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PKEYUTL(1SSL)                       OpenSSL                      PKEYUTL(1SSL)

       pkeyutl - public key algorithm utility

       openssl pkeyutl [-in file] [-out file] [-sigfile file] [-inkey file]
       [-keyform PEM|DER] [-passin arg] [-peerkey file] [-peerform PEM|DER]
       [-pubin] [-certin] [-rev] [-sign] [-verify] [-verifyrecover] [-encrypt]
       [-decrypt] [-derive] [-pkeyopt opt:value] [-hexdump] [-asn1parse]
       [-engine id]

       The pkeyutl command can be used to perform public key operations using
       any supported algorithm.

       -in filename
           This specifies the input filename to read data from or standard
           input if this option is not specified.

       -out filename
           specifies the output filename to write to or standard output by

       -inkey file
           the input key file, by default it should be a private key.

       -keyform PEM|DER
           the key format PEM, DER or ENGINE.

       -passin arg
           the input key password source. For more information about the
           format of arg see the PASS PHRASE ARGUMENTS section in openssl(1).

       -peerkey file
           the peer key file, used by key derivation (agreement) operations.

       -peerform PEM|DER
           the peer key format PEM, DER or ENGINE.

       -engine id
           specifying an engine (by its unique id string) will cause pkeyutl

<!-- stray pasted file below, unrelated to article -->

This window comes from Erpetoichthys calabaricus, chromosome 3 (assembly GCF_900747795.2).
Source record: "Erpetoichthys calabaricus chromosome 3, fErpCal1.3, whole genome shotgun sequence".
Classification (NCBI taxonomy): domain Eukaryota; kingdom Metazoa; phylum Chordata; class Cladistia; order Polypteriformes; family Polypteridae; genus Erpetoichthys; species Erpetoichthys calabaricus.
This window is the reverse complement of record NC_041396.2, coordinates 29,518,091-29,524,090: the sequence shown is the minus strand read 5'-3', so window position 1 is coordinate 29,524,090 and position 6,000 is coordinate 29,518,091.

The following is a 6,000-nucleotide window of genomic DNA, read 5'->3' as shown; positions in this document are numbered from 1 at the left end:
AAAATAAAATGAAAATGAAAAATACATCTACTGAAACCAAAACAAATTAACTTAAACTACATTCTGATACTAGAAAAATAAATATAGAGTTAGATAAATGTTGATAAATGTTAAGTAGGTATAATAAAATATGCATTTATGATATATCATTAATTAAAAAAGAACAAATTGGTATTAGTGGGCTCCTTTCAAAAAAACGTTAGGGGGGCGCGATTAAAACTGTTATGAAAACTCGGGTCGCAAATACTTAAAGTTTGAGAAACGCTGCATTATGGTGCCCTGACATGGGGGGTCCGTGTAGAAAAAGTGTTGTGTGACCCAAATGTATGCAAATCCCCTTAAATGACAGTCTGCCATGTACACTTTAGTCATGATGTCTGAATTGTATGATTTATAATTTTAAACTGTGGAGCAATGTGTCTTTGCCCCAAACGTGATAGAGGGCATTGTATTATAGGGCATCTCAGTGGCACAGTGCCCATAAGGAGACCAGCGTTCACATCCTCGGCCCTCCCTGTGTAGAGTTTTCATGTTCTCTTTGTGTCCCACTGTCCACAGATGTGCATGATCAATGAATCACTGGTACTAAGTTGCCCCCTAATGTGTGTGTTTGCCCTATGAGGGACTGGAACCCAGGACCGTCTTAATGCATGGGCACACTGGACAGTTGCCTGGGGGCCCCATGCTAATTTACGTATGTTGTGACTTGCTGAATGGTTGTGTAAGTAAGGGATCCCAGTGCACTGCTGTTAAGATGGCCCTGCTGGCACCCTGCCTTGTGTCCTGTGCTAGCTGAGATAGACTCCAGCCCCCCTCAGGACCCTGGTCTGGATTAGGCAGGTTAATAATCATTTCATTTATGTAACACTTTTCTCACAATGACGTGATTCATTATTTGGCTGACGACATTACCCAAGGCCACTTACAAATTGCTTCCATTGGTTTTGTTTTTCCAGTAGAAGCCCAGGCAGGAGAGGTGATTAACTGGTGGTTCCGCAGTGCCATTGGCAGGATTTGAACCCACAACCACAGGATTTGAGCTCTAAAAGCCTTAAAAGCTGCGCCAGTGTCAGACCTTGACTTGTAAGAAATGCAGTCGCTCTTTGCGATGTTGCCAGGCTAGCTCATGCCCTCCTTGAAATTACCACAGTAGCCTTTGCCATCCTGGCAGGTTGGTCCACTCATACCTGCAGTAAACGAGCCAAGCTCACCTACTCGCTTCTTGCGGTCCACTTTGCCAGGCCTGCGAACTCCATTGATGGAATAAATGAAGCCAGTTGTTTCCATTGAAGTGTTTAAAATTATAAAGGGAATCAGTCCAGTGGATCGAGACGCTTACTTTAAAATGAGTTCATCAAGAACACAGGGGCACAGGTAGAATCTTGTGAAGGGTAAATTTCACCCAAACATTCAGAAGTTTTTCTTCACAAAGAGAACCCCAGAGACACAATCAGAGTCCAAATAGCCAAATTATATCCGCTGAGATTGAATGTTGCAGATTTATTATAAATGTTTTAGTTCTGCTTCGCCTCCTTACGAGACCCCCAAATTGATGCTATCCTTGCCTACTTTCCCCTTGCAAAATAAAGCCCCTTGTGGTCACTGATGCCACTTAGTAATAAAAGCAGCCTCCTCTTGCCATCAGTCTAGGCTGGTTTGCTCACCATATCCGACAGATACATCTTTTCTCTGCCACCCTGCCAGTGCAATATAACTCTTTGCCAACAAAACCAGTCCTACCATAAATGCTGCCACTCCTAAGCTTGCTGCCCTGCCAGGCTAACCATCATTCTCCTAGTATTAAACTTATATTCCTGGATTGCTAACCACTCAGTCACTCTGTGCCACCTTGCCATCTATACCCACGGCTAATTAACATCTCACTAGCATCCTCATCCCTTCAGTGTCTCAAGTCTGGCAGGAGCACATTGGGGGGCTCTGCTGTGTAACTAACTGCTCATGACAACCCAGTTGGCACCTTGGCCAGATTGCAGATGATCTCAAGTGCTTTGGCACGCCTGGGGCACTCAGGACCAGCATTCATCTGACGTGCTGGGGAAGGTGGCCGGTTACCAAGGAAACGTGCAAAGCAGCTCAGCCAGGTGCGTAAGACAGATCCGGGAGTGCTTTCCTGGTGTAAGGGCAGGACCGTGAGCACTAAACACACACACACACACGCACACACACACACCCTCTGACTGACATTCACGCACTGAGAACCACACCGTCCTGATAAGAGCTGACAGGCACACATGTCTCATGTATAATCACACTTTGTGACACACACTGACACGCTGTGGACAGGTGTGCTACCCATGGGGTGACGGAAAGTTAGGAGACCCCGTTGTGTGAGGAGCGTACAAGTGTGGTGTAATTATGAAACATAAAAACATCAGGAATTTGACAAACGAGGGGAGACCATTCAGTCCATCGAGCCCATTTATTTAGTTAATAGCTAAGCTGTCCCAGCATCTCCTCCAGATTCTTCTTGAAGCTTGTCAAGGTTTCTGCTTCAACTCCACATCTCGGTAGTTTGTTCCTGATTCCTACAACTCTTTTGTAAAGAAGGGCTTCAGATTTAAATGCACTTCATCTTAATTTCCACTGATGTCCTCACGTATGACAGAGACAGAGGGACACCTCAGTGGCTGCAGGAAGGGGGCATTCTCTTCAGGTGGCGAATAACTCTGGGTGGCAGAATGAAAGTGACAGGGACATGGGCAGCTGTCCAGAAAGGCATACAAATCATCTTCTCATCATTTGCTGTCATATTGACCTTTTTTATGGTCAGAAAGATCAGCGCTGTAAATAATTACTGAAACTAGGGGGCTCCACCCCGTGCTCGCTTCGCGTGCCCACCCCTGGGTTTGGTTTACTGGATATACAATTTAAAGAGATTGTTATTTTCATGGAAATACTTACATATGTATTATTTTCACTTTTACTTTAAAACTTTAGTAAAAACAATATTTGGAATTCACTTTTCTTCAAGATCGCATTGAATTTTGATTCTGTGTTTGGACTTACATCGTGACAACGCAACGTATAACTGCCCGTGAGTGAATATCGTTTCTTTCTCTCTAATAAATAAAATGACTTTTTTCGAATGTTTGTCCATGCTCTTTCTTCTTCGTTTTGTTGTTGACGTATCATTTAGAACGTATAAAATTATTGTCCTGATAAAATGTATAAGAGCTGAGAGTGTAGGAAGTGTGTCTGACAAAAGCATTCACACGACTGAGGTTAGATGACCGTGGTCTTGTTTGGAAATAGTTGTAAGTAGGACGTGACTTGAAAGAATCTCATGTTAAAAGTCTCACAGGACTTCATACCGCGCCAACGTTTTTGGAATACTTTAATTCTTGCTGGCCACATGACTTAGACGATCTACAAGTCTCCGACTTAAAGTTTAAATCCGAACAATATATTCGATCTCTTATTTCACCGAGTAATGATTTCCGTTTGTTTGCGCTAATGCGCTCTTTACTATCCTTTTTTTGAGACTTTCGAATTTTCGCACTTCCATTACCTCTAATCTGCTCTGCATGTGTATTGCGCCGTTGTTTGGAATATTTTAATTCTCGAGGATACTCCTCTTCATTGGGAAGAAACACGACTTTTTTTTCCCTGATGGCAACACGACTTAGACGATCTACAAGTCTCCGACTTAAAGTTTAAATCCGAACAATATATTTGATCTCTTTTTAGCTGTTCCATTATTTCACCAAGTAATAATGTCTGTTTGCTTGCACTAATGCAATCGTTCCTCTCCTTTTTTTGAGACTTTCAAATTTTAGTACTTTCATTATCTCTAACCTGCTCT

to attempt to obtain a functional reference to the specified
           engine, thus initialising it if needed. The engine will then be set
           as the default for all available algorithms.

           the input file is a public key.

           the input is a certificate containing a public key.

           reverse the order of the input buffer. This is useful for some
           libraries (such as CryptoAPI) which represent the buffer in little
           endian format.

           sign the input data and output the signed result. This requires a
           private key.

           verify the input data against the signature file and indicate if
           the verification succeeded or failed.

           verify the input data and output the recovered data.

           encrypt the input data using a public key.

           decrypt the input data using a private key.

           derive a shared secret using the peer key.

           hex dump the output data.

           asn1parse the output data, this is useful when combined with the
           -verifyrecover option when an ASN1 structure is signed.

       The operations and options supported vary according to the key
       algorithm and its implementation. The OpenSSL operations and options
       are indicated below.

       Unless otherwise mentioned all algorithms support the digest:alg option
       which specifies the digest in use for sign, verify and verifyrecover
       operations.  The value alg should represent a digest name as used in
       the EVP_get_digestbyname() function for example sha1.

       The RSA algorithm supports encrypt, decrypt, sign, verify and